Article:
Full Text Reviews:
Booklist - 06/01/2015 Muth’s giant panda Stillwater returns in another book about friendship, feelings, and the power of stories. In a leisurely style, Muth reacquaints readers with Stillwater and introduces Leo, Molly, and their cat, Moss. But serious questions mingle with the fun. Molly wants to be a ballet dancer and hopes that very soon she will be onstage. So Stillwater tells her the tale of impatient Jiro and his desire to become a swordsman. (Despite its message of hard work, this adaptation of “The Taste of Banzo’s Sword” may raise eyebrows when master gives apprentice some “whacks” with a spoon and broom.) When Leo offers Stillwater cookies, the panda wants only the best ones for himself, which leads to a conversation about greed and generosity. Finally, the group finds a beach full of starfish destined to die unless someone has the tenacity to fling them back into the sea. Muth’s artwork here is superb and varied. The graceful watercolors can be filled with affection and humor or marked by serenity in the nature scenes. Jiro’s tale is executed in sturdy pen-and-ink with monkey characters. A visual delight that invites discussion. - Copyright 2015 Booklist.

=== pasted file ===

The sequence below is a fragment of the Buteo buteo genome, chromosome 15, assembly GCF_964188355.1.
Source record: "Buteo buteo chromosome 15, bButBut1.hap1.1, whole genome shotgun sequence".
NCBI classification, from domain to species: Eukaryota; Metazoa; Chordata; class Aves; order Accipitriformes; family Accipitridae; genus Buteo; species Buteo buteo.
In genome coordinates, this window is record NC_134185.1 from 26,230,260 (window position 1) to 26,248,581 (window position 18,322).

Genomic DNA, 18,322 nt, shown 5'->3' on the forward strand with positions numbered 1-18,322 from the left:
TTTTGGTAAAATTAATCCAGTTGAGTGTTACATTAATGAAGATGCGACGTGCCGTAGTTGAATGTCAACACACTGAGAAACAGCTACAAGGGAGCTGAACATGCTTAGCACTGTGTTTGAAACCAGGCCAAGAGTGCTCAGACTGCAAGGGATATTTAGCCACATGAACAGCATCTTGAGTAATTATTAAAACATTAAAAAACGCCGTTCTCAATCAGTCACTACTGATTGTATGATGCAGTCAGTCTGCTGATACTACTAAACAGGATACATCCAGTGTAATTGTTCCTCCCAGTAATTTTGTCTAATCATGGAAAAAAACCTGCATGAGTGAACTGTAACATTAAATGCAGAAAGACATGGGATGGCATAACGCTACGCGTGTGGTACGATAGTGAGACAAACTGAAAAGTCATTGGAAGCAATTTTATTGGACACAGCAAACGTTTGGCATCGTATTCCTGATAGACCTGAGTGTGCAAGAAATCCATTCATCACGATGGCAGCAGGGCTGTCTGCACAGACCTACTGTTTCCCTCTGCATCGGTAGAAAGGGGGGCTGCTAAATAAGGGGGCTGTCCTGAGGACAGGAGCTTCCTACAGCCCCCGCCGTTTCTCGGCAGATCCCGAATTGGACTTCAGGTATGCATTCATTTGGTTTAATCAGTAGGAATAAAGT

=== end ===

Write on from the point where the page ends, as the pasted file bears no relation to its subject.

School Library Journal - 07/01/2015 Gr 1–3—The sage giant panda, Stillwater, returns to bestow knowledge through storytelling, this time while occasionally donning a pair of red-and-white striped socks. As Muth explains in the author's note, Zen Socks was inspired "by all of the unexpected way I have benefitted from those who have 'socked it to me.'" Readers meet Leo and Molly, siblings who have moved into a new neighborhood and are delighted to discover that the unusual panda ("'What's his name again?' asked Leo. 'Mister…Quietpuddle?'") is their neighbor. When Molly expresses the desire to be a famous ballerina with her name on glittery posters, Stillwater tells "The Taste of Banzo's Sword," a humorous tale adapted from Paul Reps's Zen Flesh, Zen Bones (Tuttle, 1957), which emphasizes the importance of patience. Later, Leo and Stillwater muse about the nature of "bad guys" and selfishness. Finally, the trio heads to the beach where they find starfish stranded on the shore. Though there are too many starfish and it seems nearly impossible to help, the siblings rally, coming to understand that even very small acts of kindness make a difference. Muth once again employs dual styles: sumi ink–style black-and-white drawings for the Banzo's Sword story, and loose, light-filled watercolors for the scenes with Stillwater and the children. The compositions create a tranquil atmosphere and an appropriately Zenlike airiness, allowing young readers to focus on the character's interactions and observations. There are certainly lessons here, but they are imparted with gentle grace and respect for a child's developing sensibilities. VERDICT Muth makes a meditation on patience, kindness, and faith not only accessible, but charming.—Kiera Parrott, School Library Journal - Copyright 2015 Publishers Weekly, Library Journal and/or School Library Journal used with permission.